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Not sure what the pilot was doing, how his gyro handles or anything, of course, but I noticed when flying an old-school VansCraft 503 for a friend at Bensen Days that the vertical mush out flight characteristics of the gyro when rolling out of a steep turn were pretty shocking, and with no power to recover I made sure he understood that he was NEVER to try to pull off a turn steeper than 20 degrees without at least 150 feet AGL under him at any time.

Steve here is no Newbie, but for any other freshman gyropilot the last thing they will do when descending (unintended) with the gyro flying "flat", no turn angle, is point the nose DOWN, but that is precisely the only maneuver that will recover the gyro losing altitude in this situation. Strange feeling to be in calm winds, flat disk (not turning anymore), and find yourself behind the power curve and descending after executing a turn having entering it at more than 50 mph IAS.

Is that a VW engine? IF so they are not very good power-to-weight ratio, so recovery may not have been an option had he gotten into trouble.

I find it hard to swallow that he pulled down the utility pole! Our family (me too) was into power and telecom construction. That thing must have not been set right in the first place, the butt end of the pole buried into the ground is supposed to be 15% of the length of the pole, so even a little 40-footer (which is what this one appears to be, maybe a 35) should have had 6 feet in the ground. No way you are going to pull that down with a little gyrocopter. There is a stamp on the pole so that the inspector can see how deep the thing is in the ground, but I have known idiot crewman to cut the butt off with a chainsaw so they can get away with setting them too shallow. My dad once found a 60 foot pole with just 2 feet in the ground that fell over in a storm when he was still into utility construction.

Best wishes for a speedy and full recovery to Steve.
 
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C. Beaty

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Wires are often not visible but they don’t float.

They can’t be higher than any potential supporting structure. Where there are utility poles and communication towers, there will be wires.
 

NoWingsAttached

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Wires are often not visible but they don’t float.

They can’t be higher than any potential supporting structure. Where there are utility poles and communication towers, there will be wires.
Someone once wrote, "Always cross wires at the poles, since you will always be able to see those better than the wires."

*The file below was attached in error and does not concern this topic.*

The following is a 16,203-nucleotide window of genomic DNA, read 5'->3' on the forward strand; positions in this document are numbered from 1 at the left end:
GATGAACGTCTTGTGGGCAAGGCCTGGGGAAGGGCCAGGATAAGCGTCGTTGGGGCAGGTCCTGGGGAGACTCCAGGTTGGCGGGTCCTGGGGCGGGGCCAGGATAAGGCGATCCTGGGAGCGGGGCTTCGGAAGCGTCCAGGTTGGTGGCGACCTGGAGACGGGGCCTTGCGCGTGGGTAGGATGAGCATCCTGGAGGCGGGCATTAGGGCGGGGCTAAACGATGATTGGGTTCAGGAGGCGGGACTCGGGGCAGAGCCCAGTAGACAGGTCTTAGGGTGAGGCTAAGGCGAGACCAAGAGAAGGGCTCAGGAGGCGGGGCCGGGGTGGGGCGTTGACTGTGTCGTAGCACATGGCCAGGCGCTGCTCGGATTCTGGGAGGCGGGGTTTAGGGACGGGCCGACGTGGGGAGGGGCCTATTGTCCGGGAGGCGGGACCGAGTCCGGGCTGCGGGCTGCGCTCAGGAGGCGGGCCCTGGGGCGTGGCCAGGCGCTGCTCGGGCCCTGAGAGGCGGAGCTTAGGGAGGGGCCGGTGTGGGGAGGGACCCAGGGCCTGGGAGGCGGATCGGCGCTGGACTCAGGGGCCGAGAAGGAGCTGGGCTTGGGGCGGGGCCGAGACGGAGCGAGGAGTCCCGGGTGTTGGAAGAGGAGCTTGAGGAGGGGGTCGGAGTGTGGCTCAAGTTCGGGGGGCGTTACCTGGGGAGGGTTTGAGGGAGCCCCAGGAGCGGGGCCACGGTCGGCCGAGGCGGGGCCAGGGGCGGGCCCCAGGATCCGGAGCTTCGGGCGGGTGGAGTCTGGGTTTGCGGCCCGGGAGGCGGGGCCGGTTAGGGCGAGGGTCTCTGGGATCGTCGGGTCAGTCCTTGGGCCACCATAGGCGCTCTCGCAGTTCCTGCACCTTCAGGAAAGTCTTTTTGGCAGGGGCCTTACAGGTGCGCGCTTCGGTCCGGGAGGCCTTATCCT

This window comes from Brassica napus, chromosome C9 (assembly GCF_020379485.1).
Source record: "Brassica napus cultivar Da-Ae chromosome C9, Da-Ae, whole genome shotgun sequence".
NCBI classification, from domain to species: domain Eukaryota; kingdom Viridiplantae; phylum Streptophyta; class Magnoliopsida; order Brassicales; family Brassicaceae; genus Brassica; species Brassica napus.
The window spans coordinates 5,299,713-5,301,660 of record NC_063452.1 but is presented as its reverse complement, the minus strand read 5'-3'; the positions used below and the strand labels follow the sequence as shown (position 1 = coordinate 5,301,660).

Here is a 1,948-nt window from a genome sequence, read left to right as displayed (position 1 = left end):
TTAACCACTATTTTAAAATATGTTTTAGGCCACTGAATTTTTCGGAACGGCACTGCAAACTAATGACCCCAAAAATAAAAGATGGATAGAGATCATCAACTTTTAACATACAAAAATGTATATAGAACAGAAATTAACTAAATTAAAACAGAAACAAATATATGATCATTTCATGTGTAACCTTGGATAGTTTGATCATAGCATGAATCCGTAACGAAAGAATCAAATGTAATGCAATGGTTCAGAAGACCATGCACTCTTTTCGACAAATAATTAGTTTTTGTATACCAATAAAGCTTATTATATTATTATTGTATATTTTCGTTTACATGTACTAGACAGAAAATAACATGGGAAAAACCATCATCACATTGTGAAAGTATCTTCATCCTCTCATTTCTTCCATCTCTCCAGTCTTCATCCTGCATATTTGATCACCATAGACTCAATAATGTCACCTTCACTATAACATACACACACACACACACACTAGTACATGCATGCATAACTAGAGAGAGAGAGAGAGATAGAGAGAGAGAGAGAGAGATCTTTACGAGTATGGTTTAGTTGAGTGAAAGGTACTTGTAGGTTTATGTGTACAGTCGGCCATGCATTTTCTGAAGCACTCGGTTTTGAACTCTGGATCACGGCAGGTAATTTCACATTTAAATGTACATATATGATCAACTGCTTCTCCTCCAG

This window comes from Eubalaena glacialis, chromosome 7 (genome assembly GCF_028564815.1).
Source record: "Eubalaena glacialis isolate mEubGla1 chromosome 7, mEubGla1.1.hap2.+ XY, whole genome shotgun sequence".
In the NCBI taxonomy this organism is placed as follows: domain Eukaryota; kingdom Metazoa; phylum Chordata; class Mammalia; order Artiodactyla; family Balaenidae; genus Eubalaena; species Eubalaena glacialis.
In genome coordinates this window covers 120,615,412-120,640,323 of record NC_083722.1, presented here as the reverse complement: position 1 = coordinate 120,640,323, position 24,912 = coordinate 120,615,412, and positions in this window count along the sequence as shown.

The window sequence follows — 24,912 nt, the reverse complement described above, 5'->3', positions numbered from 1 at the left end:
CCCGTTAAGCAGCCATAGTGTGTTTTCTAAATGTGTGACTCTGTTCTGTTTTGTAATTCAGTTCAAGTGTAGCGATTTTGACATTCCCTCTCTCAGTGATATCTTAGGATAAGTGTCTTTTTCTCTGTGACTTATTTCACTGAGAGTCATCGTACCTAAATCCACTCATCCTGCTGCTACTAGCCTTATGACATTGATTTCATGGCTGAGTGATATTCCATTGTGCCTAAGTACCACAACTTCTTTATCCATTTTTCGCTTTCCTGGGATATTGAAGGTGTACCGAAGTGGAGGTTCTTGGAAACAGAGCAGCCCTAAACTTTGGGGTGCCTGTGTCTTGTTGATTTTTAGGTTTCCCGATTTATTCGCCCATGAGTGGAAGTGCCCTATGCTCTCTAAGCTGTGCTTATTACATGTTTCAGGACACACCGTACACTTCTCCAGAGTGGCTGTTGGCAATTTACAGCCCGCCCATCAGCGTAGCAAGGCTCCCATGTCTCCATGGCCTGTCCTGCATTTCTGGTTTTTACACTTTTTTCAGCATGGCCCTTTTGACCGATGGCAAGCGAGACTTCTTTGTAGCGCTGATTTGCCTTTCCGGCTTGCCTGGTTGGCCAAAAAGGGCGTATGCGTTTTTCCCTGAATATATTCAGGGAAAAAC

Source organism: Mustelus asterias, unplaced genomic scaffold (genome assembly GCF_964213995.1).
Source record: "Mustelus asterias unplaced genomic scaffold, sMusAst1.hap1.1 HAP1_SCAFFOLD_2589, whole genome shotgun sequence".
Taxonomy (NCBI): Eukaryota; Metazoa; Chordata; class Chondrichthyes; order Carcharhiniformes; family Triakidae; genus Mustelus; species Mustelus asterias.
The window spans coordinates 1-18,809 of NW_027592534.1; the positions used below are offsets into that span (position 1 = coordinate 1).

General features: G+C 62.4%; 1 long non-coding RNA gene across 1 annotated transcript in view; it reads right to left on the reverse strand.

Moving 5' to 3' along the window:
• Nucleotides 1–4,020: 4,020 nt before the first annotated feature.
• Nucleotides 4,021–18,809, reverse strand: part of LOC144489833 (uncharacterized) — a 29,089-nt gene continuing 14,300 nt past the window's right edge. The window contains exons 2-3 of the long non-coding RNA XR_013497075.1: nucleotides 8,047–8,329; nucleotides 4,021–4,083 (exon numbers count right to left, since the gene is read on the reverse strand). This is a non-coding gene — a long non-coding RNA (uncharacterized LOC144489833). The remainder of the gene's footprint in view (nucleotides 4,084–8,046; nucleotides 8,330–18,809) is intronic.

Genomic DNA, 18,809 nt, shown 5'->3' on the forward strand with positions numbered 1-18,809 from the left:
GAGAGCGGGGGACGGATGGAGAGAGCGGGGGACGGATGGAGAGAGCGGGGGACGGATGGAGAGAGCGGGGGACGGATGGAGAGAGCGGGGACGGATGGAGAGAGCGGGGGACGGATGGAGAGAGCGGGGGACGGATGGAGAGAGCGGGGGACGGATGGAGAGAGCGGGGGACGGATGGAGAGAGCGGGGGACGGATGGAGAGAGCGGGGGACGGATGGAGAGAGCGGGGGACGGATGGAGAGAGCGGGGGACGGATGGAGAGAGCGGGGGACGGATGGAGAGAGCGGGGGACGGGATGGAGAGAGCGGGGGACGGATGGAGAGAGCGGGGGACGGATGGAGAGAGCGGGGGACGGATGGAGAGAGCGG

C. Beaty

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Some may remember from Bensen Days ~2000, that Hank Hinchman ran into power lines at Wauchula. It was in an open gyro –not the one pictured in the link- that Hank caught a low voltage distribution line on his belly. Fortunately, such lines are solid copper that easily break, leaving a welt on his midsection.

Lines for higher voltage and longer runs often have a high tensile steel core that won’t as easily break.

http://www.rotaryforum.com/forum/showthread.php?t=1308

I was impressed by the enclosure on the gyro pictured in the link. Thin fiberglass double skins with a Nomex honeycomb core, weighing next to nothing.
 
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themonarch

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Michigan gyro down

Michigan gyro down

Accidents take time to determine, and time may tell. May be difficult to say with a gyro. Many folks are not familiar with them. This gyro is N numbered. A viewer of the video from the local news report will see this. The pilot is the registered owner. Video shows what appears to be a McCullough power plant. Caught behind the curve, possibly?
 

themonarch

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Michigan gyro down

Michigan gyro down

I see four wires to spark. Excuse me, this may not be a McCullough. Seems not to matter.
 

hillberg

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Wires are often not visible but they don’t float.

They can’t be higher than any potential supporting structure. Where there are utility poles and communication towers, there will be wires.
I know a set of wires at Paso Robbles over a freeway that has a tower at the top of a mountain and another in the middle of town no towers visible for over a mile. either way. We came too close no towers at all. . .over the fwy north bound at 5oo ft agl in an OH 58. . . pulled collective and missed by 2 feet

my pilot never saw them
 

Boots

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Looks like a VW powered gyro to me . It's absolutely a 4 cycle engine . If we are
Guessing my guess will be it burnt #3 cylinder and lost power and he didn't make it to the field across the street. Hope he has a speedy recovery !